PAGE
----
My parents put up Christmas lights every November. It was a necessity, you see, because my parents said there was no way Santa Claus could land at our house if his runway wasn’t properly illuminated. So every year, they lined the roof, the chimney, the windows, and the ridge of the roof with strings of blue, yellow, red, and green lights. As I was prohibited from coming anywhere near the roof of the house, I was instead assigned to “quality control” to make sure the landing strip met FAA Santa Claus Landing Regulations.
As I grew older, quality control moved on to my brothers, and I became the chief installer. Christmas lights still thrill me as they did when I was young, and I’d be lying if I didn’t say I was more than a bit excited when I was assigned this story. There is something, --dare I say something magical-- about the simple act of putting up Christmas lights. Rarely is there such a business niche that provides the chance for contractors to make children gasp at their beautiful light projects and actually get to enjoy a substantial profit doing it. Talk about a “feel good” job; putting up holiday lights can be fun, profitable, and a business savvy service to add to your landscaping list of services.
Brad Finkle, founder and president of Creative Decorating in Omaha, Nebraska, is a man who capitalized on one of his favorite things to do and made it into his dream career.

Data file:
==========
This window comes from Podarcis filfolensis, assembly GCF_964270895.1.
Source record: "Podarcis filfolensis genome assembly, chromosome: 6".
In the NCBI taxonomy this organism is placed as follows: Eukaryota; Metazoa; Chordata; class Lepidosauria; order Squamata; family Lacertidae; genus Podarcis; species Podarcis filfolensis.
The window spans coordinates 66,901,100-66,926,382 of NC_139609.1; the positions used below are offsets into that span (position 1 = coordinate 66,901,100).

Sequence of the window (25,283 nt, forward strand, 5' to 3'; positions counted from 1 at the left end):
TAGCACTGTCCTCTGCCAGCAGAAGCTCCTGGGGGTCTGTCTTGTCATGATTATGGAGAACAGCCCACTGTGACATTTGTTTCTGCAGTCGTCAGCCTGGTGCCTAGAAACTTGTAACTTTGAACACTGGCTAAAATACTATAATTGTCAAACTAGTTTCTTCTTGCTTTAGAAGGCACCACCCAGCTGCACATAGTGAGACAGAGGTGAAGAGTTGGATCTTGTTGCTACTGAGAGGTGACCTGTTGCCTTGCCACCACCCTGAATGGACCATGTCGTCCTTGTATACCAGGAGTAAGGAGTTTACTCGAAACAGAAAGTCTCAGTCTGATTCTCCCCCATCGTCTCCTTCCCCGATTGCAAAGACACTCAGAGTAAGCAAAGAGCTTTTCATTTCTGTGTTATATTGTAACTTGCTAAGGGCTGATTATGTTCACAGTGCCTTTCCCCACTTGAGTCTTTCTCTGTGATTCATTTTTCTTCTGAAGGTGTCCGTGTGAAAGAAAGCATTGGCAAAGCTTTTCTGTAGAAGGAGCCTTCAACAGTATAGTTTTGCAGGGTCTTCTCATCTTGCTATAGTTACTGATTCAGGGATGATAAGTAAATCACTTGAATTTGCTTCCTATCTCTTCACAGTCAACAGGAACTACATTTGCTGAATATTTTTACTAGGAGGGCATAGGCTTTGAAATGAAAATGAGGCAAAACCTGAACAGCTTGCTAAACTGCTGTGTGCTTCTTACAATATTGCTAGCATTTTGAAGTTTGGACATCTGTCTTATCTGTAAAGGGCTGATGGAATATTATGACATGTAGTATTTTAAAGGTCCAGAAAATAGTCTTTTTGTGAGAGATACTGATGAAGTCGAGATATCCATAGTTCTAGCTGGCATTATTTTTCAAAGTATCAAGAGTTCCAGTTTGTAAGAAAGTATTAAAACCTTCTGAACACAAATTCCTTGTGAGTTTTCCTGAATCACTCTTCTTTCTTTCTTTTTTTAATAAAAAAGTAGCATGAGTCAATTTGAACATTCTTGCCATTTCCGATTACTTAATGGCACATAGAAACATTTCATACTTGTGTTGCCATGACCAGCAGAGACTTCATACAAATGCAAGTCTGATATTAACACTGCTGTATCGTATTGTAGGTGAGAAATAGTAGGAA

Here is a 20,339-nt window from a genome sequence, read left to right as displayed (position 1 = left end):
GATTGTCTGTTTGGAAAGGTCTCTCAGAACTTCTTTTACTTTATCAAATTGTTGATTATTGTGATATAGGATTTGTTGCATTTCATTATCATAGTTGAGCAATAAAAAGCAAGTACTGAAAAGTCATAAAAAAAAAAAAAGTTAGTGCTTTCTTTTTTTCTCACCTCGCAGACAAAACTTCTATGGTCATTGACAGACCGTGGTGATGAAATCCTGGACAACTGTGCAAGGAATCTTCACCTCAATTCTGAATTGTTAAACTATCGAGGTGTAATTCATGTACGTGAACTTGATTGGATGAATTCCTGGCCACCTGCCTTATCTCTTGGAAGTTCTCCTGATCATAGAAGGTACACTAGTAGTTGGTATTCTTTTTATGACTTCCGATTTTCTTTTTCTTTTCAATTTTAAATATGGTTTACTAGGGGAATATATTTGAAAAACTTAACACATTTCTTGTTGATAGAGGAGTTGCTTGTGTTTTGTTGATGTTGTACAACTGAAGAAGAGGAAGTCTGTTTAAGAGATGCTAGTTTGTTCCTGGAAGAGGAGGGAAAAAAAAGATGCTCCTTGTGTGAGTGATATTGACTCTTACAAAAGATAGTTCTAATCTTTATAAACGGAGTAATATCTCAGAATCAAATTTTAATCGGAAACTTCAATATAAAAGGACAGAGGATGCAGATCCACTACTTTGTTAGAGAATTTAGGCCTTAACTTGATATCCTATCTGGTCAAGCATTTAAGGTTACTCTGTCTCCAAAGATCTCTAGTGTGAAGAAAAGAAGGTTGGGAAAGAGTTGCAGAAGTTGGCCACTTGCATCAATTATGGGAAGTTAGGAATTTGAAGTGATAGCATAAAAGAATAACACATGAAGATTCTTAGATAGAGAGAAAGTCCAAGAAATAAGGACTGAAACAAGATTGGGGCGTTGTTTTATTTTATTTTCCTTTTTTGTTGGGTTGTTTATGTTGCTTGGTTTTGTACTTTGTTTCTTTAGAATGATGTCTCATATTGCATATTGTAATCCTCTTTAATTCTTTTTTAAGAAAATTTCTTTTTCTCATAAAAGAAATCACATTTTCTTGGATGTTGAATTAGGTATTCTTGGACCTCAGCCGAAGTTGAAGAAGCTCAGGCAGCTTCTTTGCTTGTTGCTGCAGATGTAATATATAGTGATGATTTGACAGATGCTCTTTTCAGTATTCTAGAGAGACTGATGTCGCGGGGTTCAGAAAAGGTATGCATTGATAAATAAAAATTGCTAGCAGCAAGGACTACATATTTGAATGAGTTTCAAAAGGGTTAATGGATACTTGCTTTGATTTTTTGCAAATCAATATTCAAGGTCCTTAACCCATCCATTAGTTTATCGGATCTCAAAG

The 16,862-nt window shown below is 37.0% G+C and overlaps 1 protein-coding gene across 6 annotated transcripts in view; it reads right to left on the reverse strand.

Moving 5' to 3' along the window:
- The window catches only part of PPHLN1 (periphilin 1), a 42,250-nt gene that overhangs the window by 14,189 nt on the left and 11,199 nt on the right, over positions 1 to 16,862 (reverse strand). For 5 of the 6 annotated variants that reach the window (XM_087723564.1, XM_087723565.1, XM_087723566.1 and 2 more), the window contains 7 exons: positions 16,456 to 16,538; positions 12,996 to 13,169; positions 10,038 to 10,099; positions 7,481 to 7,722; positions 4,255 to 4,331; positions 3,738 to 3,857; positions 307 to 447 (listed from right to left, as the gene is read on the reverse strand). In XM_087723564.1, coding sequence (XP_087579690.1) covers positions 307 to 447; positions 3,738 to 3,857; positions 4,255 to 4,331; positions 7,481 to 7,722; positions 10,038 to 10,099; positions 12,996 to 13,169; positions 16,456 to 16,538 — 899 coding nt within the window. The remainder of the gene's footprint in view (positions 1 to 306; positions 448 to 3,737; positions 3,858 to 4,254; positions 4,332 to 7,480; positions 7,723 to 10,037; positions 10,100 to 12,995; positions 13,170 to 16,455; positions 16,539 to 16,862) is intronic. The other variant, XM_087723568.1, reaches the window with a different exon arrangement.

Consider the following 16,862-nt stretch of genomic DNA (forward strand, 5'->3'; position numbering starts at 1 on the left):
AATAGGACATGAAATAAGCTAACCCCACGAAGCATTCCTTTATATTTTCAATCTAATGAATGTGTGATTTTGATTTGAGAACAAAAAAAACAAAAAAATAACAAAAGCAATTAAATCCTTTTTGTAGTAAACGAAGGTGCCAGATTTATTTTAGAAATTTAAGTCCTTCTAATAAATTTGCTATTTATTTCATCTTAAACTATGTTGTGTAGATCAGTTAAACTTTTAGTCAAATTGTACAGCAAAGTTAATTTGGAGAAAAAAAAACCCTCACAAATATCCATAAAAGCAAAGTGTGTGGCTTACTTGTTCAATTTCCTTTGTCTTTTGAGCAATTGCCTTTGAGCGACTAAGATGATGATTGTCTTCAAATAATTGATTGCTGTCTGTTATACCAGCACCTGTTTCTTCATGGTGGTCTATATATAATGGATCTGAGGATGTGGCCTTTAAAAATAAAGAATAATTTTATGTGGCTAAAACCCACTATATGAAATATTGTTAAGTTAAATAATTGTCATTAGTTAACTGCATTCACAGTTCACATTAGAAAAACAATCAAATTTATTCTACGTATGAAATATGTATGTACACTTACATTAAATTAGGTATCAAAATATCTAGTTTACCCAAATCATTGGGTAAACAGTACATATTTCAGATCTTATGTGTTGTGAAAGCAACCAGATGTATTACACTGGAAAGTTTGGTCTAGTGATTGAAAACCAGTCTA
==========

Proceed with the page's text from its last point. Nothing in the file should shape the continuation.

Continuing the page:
“It started when I was a teen, putting up decorations for my parents’ house,” says Finkle. “Every year, I made it bigger and bigger. One year, a neighbor asked me to help her with her lights, and said she would even pay me for it. I thought she was crazy, but all her friends called and wanted to pay me to put up their lights, too. Before I knew it, my business was born.”
“When it comes down to it, it is simply a great hobby. The best part for me is sitting in my car in front of one of my projects, just to watch people drive by the house. I love the look on the kids’ faces. That alone pays for it,” says Finkle.
The $300,000 his company grossed last year sure isn’t a bad perk either. For a landscape contractor, this service is more than suitable for a stabilizer during the slow winter months, especially in those parts of the country where the severity of the weather can bring a landscape business to a halt. Even the Sunbelt States and theWest Coast, with its much milder climate, is ripe for business.
As Americans become more affluent, holiday lighting is something that people would like to have, likened to washing the car. Sure they want it, but they don’t want to do it themselves.
Many homeowners have a safety concern as well, and don’t want to risk a fall from the roof of their house. “The last thing people want to do in the middle of winter is climb up ladders,” says Finkle. The service you’re able to provide obviously negates that safety concern for people who might have no business tap dancing on the roof, messing with lights.
“This is a service that people simply want,” says Finkle. “They don’t need it, they simply want it, and there is something about that that makes this business so much more satisfying. It’s hard to explain. There is so much work out there, if you can’t find work in this area, you’re simply not looking.”
There’s plenty of work to go around as the service of hanging holiday lights become even more popular, and with a comparatively small financial investment. “In the last five years, this business is really starting to pick up,” says Mark Strickland, president of Holiday Presence, Inc., in Orem, Utah. “The start-up cost is fairly minimal. A couple of ladders, and some strings of lights can get a contractor going.”